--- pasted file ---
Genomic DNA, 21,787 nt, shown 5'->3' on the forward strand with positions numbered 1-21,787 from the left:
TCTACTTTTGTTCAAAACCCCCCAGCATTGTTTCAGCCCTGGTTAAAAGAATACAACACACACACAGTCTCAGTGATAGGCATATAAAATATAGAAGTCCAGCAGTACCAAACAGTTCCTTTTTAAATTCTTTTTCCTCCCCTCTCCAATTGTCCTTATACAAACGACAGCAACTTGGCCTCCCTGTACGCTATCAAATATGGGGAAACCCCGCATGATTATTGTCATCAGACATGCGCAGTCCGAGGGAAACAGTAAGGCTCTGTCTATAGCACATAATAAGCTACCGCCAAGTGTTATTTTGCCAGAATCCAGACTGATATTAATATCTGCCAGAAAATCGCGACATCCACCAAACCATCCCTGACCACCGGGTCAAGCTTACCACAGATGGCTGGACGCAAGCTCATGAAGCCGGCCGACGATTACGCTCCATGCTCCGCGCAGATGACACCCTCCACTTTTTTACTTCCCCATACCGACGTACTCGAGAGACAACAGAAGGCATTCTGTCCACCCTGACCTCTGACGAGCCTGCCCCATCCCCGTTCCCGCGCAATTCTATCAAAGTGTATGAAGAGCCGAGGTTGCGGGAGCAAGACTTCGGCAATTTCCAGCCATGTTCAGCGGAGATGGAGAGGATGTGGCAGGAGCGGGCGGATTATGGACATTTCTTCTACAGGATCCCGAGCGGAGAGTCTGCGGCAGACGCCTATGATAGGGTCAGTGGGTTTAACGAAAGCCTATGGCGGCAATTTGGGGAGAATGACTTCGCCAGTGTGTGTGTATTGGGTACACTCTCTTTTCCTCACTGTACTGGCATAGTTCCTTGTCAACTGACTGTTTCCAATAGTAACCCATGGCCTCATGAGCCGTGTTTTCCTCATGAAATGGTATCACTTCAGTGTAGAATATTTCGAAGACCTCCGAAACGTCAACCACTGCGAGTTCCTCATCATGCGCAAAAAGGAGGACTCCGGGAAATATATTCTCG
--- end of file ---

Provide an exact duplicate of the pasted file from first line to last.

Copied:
Genomic DNA, 21,787 nt, shown 5'->3' on the forward strand with positions numbered 1-21,787 from the left:
TCTACTTTTGTTCAAAACCCCCCAGCATTGTTTCAGCCCTGGTTAAAAGAATACAACACACACACAGTCTCAGTGATAGGCATATAAAATATAGAAGTCCAGCAGTACCAAACAGTTCCTTTTTAAATTCTTTTTCCTCCCCTCTCCAATTGTCCTTATACAAACGACAGCAACTTGGCCTCCCTGTACGCTATCAAATATGGGGAAACCCCGCATGATTATTGTCATCAGACATGCGCAGTCCGAGGGAAACAGTAAGGCTCTGTCTATAGCACATAATAAGCTACCGCCAAGTGTTATTTTGCCAGAATCCAGACTGATATTAATATCTGCCAGAAAATCGCGACATCCACCAAACCATCCCTGACCACCGGGTCAAGCTTACCACAGATGGCTGGACGCAAGCTCATGAAGCCGGCCGACGATTACGCTCCATGCTCCGCGCAGATGACACCCTCCACTTTTTTACTTCCCCATACCGACGTACTCGAGAGACAACAGAAGGCATTCTGTCCACCCTGACCTCTGACGAGCCTGCCCCATCCCCGTTCCCGCGCAATTCTATCAAAGTGTATGAAGAGCCGAGGTTGCGGGAGCAAGACTTCGGCAATTTCCAGCCATGTTCAGCGGAGATGGAGAGGATGTGGCAGGAGCGGGCGGATTATGGACATTTCTTCTACAGGATCCCGAGCGGAGAGTCTGCGGCAGACGCCTATGATAGGGTCAGTGGGTTTAACGAAAGCCTATGGCGGCAATTTGGGGAGAATGACTTCGCCAGTGTGTGTGTATTGGGTACACTCTCTTTTCCTCACTGTACTGGCATAGTTCCTTGTCAACTGACTGTTTCCAATAGTAACCCATGGCCTCATGAGCCGTGTTTTCCTCATGAAATGGTATCACTTCAGTGTAGAATATTTCGAAGACCTCCGAAACGTCAACCACTGCGAGTTCCTCATCATGCGCAAAAAGGAGGACTCCGGGAAATATATTCTCG